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Our Country’s Good (Susan Elkin reviews)

Show: Our Country’s Good

Society: Tower Theatre Company

Venue: Tower Theatre. 16 Northwold Road, London N16 7HR

Credits: by Timberlake Wertenbaker. Directed by Peta Barker.

Our Country’s Good

4 stars

Timberlake Wertenbaker’s 1988 play is probably her best and it’s certainly my favourite because, of course, it’s a play about theatre and a huge clarion call for the redemptive power of the arts. So it’s always been topical and never more so than now.

Adapted from Thomas Keneally’s 1897 novel The Playmaker, the play takes us to the early days of the penal colony in New South Wales.  Everyone is there for the “good”  of the motherland – or  for “our country’s good”. The governor of NSW Captain Arthur Phillip (Georgia Koronka) wants to move away from the hanging and flogging culture. He is ridiculed by some of his die-hard staff for wanting to “civilise” the convicts through drama (sounds like the situation in many a 21st Century inner city comprehensive school). Eventually he gets Second Lieutenant Ralph Clark (Jonathan Wober – good) to direct a production of George Farquar’s The Recruiting Officer and as rehearsals progress and repeatedly stall we watch the change and development of his motley cast. Our Country’s Good is indeed a fine and powerful  play.

Peta Barker’s imaginative direction places all the cast on stage sitting around the edge of the playing space in the dark beneath an awning visibly managing their costume changes.. Thus they are, in every sense, a company of actors able to chorus the chapter/scene headings effectively. Their seating is a row of small crates which are brought on stage to suggest various things such as a rowing boat or chairs at a meeting.

I admired the role doubling and enjoyed a shared chuckle when the play itself comments that an actor playing more than one part would confuse the audience. Koronka is especially good as the governor, using gently heightened RP and presenting plenty of authority and then, in complete contrast,  as Wisehammer the intelligent, sensitive Jewish convict who wants to write plays.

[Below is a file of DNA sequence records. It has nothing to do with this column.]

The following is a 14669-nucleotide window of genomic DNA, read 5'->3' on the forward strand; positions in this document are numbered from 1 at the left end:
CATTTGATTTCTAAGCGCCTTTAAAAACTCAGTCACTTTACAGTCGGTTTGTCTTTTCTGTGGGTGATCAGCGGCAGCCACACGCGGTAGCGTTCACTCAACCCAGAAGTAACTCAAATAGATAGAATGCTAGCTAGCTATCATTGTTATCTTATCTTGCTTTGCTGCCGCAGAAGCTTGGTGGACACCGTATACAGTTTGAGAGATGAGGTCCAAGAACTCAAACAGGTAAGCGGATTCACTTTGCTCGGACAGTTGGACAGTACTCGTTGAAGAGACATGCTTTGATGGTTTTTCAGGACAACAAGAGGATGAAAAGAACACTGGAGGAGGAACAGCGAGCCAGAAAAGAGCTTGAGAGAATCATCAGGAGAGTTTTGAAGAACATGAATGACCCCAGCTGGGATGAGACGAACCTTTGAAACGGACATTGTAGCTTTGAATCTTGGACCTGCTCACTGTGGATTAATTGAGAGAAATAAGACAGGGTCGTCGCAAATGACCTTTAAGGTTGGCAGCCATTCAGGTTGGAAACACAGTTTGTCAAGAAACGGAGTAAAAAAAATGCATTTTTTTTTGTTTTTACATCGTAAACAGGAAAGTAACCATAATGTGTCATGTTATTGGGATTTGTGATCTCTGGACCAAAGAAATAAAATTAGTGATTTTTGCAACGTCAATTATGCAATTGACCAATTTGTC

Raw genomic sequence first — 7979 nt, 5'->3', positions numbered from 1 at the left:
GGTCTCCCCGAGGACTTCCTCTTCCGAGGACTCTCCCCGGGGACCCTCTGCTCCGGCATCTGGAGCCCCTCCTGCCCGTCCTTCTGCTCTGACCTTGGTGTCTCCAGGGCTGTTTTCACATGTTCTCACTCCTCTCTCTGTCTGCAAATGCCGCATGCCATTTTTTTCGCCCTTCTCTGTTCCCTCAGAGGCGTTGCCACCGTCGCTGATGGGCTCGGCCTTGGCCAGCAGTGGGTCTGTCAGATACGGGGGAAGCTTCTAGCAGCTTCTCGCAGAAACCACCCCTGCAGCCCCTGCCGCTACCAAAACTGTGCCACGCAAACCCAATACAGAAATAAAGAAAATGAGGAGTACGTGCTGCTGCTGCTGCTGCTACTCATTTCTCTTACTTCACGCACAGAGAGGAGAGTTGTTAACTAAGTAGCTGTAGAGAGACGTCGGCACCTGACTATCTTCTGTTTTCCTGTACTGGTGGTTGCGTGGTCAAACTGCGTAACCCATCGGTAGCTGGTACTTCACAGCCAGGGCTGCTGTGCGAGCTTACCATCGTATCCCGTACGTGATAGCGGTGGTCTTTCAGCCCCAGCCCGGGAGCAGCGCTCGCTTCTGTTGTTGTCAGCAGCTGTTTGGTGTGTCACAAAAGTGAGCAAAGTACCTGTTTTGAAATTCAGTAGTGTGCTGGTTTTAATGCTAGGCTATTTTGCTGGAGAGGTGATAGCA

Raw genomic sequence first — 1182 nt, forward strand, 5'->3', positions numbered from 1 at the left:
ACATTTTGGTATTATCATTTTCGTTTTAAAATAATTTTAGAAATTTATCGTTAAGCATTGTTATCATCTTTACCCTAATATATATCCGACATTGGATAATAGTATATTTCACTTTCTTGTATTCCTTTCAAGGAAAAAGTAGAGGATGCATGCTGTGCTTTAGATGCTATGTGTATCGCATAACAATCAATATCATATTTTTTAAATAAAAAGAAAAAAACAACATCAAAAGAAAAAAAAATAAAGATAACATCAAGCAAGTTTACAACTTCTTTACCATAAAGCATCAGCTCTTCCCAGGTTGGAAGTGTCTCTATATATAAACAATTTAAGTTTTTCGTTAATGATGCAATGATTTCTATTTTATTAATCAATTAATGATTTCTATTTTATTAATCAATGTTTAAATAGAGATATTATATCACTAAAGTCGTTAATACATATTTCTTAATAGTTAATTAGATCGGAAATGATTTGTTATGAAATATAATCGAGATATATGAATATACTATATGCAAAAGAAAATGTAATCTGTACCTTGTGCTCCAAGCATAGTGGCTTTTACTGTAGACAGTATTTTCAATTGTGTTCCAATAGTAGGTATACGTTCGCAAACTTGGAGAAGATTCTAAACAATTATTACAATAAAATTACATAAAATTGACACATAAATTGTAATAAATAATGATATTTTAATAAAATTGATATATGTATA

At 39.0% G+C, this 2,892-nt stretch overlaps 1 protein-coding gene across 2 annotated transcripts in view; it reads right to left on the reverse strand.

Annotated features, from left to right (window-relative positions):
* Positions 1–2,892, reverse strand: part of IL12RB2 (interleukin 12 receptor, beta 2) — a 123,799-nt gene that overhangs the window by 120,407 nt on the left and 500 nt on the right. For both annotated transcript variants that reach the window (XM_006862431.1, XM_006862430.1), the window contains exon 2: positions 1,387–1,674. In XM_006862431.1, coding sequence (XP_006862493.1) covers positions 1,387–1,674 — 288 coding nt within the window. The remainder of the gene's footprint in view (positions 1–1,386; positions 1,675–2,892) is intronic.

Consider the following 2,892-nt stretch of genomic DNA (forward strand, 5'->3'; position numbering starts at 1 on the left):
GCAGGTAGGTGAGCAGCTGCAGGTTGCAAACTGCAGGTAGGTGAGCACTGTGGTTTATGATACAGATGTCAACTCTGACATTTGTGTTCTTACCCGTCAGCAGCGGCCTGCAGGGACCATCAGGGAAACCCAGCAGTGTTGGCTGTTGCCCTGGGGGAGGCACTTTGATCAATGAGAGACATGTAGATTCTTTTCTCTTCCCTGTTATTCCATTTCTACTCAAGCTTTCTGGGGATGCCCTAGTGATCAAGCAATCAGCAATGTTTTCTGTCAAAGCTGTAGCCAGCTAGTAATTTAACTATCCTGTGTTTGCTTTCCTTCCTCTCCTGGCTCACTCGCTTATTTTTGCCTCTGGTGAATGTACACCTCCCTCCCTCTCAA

Casting is cheerfully gender blind too. Rebecca Allan is totally convincing as Midshipman Harry Brewer, deeply in love with his live-in convict Duckling Smith (Georgina Carey who is also excellent as the sneering Captain Jeremy Campbell). Allan brings lots of pushiness and attitude to Dabby Bryant too. And we are all “ “paying attention” as the play instructs us that theatre goers should, so nobody is in the least confused.

This is a commendable production of a play which is warmly familiar. Most of the cast are strong and it has been made to sit very happily in the Tower’s triangular playing space. As ever I had to swallow a lump in my throat at the end. Let’s hope some of  those people – in government and elsewhere – wont to beliitle the power of the arts in education and elsewhere know the way to Stoke Newington.


 First published by Sardines:


Author information
Susan Elkin Susan Elkin is an education journalist, author and former secondary teacher of English. She was Education and Training Editor at The Stage from 2005 - 2016
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